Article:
The death of ex-spy chief Omar Suleiman was primarily caused by psychological distress not ill physical conditions, said Suleiman’s head manager Hussein Kamal.
Kamal suggested in a television appearance that Suleiman suffered from ill psychological conditions due to Egypt's deteriorating state, where he was unable to eat and lost 10 kilos.
Suleiman's aide insisted that the former intelligence chief was a fighter who could not tolerate anything short of success, pointing that he was aware of people's appreciation for him as shown in gaining citizen endorsements during the presidential elections, the Middle East News Agency.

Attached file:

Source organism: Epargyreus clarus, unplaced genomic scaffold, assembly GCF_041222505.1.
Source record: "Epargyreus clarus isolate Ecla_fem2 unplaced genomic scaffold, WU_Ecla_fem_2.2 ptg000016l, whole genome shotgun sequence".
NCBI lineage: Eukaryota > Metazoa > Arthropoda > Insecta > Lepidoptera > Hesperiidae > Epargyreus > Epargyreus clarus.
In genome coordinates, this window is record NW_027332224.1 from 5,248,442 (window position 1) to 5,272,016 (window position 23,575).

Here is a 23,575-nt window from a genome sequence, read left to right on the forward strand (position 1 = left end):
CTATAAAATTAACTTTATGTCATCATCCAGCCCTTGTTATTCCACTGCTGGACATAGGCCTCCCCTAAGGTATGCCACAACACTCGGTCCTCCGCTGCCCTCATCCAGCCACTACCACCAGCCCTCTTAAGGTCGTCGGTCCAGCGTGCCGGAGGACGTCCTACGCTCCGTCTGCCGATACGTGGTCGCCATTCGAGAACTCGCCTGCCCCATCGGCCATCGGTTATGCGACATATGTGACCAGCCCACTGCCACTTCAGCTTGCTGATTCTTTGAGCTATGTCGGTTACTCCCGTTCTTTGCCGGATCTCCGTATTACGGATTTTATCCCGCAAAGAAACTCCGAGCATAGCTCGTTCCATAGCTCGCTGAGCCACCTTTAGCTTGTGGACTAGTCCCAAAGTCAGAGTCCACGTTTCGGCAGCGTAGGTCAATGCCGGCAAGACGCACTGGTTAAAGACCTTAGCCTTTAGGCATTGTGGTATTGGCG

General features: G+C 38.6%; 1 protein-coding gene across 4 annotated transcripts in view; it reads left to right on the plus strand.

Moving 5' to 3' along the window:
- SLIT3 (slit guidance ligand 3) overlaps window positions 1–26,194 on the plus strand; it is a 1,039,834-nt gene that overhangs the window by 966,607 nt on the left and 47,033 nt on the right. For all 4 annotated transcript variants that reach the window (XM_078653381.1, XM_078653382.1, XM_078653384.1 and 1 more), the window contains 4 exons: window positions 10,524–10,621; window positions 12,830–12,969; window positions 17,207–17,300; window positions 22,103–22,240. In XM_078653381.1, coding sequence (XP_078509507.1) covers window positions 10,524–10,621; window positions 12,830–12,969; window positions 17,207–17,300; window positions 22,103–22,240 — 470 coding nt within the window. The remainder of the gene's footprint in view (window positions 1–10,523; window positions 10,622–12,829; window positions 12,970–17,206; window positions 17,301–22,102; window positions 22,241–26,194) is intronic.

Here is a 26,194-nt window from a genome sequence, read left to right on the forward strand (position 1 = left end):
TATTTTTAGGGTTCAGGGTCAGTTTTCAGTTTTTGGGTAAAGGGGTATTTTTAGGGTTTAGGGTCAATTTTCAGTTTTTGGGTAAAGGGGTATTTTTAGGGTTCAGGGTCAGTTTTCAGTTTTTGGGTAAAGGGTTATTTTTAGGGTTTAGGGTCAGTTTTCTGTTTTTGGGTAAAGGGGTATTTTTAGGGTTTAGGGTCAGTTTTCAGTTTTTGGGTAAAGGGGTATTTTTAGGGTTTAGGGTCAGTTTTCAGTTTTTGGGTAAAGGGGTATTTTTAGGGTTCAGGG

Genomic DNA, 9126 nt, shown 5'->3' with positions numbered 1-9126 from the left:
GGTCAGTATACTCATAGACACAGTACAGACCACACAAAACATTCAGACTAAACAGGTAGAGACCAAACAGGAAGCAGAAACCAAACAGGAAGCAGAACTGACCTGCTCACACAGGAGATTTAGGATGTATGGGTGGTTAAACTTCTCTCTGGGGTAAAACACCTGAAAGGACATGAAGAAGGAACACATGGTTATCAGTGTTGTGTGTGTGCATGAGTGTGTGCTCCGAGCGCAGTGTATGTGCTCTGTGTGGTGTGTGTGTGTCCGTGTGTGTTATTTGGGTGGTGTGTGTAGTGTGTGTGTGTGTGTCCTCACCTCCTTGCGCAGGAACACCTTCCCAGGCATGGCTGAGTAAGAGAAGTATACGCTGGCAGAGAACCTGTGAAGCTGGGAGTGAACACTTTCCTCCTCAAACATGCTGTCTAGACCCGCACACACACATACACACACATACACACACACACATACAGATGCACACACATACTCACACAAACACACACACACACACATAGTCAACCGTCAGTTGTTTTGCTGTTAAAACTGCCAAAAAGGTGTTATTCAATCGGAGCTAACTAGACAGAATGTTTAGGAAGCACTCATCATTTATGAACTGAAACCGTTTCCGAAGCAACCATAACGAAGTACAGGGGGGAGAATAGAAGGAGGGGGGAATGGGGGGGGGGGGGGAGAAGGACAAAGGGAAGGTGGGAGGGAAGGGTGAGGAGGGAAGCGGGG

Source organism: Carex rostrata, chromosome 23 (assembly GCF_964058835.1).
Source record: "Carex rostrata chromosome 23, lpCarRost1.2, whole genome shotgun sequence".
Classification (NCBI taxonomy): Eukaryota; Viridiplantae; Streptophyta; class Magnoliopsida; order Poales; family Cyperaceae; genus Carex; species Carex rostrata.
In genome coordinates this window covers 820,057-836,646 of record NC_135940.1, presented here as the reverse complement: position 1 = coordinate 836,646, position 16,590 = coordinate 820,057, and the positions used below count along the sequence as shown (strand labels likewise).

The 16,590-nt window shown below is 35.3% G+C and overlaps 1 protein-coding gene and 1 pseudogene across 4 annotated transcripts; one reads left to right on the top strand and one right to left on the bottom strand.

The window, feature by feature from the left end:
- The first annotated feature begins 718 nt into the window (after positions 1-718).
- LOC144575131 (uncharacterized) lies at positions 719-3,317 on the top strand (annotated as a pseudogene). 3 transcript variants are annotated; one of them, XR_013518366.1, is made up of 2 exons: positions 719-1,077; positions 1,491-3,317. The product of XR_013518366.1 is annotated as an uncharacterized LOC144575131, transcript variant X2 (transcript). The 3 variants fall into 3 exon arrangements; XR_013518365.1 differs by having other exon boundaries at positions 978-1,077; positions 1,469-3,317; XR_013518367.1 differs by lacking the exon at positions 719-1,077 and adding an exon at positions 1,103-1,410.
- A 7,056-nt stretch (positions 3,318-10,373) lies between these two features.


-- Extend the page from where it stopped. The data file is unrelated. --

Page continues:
He confirmed that there was a failed attempt to assassinate Suleiman during the January 25 uprising that toppled Mubarak’s 30-year rule, adding that whoever is responsible remains anonymous.
Kamal revealed that the Egyptian intelligence was aware, prior January 25, 2011, that an uprising was approaching, where Suleiman offered solutions to avoid its breaking out in a ministerial meeting. He added that the intelligence's role is to provide information, not take action.
Suleiman, who died on Thursday, served as Mubarak's vice-president during the 18 days of rage that toppled the regime.